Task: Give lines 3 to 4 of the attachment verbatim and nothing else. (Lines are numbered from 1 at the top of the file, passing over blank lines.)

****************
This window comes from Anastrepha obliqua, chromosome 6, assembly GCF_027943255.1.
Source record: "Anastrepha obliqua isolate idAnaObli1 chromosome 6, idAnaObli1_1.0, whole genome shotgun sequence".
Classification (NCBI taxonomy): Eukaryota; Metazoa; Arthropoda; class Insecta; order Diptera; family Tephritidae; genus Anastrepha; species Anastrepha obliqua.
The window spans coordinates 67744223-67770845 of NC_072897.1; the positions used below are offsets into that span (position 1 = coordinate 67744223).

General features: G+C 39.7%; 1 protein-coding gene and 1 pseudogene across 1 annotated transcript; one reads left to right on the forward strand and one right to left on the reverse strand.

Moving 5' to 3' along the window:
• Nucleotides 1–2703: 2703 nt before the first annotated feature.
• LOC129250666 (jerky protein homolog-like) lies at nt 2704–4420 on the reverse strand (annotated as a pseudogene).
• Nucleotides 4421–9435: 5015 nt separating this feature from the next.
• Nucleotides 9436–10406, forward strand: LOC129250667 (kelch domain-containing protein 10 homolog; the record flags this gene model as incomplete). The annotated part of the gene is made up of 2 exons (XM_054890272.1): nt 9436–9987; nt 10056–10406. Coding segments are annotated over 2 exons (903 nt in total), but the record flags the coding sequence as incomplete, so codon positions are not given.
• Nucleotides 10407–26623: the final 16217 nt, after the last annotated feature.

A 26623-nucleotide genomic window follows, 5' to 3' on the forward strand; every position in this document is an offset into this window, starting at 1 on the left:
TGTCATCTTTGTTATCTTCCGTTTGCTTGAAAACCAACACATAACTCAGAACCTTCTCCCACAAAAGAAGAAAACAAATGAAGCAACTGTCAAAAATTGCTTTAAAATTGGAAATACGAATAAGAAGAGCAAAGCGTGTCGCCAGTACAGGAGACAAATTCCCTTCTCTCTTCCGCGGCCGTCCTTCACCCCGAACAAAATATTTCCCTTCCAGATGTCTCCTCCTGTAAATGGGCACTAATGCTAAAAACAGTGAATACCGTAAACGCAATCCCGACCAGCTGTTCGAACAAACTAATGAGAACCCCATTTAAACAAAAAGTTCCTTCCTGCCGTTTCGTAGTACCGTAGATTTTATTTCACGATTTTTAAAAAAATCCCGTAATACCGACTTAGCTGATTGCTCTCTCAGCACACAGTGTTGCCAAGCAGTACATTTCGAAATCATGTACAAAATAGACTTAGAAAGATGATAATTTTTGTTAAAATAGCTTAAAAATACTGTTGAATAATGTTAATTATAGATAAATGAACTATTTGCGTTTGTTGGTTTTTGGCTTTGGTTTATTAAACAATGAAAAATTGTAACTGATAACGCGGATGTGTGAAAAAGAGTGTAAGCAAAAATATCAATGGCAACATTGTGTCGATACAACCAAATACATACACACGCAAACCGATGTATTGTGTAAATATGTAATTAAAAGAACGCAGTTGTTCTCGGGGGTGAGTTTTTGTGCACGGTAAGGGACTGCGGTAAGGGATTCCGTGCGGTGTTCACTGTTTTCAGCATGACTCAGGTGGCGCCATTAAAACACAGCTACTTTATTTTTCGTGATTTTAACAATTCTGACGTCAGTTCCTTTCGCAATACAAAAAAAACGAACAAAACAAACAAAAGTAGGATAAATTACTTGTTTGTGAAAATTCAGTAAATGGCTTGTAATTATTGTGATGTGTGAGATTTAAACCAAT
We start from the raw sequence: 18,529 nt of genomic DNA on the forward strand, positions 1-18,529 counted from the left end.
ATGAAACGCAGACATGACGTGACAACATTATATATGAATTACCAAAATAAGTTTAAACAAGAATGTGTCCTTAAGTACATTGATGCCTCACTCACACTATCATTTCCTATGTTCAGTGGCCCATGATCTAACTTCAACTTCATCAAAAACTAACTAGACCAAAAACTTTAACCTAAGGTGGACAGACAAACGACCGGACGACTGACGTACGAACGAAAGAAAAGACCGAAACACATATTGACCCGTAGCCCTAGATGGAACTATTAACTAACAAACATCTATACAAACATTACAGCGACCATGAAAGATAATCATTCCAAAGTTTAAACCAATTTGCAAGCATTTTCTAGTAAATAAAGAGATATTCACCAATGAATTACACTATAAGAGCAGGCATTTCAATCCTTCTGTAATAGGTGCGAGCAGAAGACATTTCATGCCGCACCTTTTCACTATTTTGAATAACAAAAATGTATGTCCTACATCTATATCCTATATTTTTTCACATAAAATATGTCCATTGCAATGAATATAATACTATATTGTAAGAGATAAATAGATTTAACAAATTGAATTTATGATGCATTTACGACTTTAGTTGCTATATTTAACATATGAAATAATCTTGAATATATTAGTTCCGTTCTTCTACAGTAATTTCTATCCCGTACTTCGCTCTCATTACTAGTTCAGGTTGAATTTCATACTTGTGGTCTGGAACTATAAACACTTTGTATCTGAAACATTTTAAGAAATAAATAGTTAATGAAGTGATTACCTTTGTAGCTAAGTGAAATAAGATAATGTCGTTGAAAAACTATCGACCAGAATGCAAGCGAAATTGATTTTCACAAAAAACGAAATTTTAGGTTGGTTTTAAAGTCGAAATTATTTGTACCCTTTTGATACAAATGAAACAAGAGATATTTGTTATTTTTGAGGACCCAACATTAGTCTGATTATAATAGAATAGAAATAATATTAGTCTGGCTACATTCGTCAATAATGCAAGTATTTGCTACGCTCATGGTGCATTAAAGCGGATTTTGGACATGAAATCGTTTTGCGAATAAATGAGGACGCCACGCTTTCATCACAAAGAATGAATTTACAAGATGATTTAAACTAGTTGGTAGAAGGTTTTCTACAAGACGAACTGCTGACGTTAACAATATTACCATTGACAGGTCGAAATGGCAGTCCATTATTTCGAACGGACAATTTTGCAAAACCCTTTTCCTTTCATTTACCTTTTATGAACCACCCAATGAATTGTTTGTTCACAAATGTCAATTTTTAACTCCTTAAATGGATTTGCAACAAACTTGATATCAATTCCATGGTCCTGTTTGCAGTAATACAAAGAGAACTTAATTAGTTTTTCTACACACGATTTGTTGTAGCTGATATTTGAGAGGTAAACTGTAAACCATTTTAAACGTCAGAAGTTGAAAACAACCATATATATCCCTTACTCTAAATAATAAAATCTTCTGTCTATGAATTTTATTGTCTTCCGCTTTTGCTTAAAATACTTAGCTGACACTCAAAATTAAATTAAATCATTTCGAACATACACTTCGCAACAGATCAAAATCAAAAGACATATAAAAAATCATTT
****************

Classification (NCBI taxonomy): Eukaryota; Metazoa; Arthropoda; class Insecta; order Diptera; family Tephritidae; genus Anastrepha; species Anastrepha obliqua.
The window spans coordinates 67744223-67770845 of NC_072897.1; the positions used below are offsets into that span (position 1 = coordinate 67744223).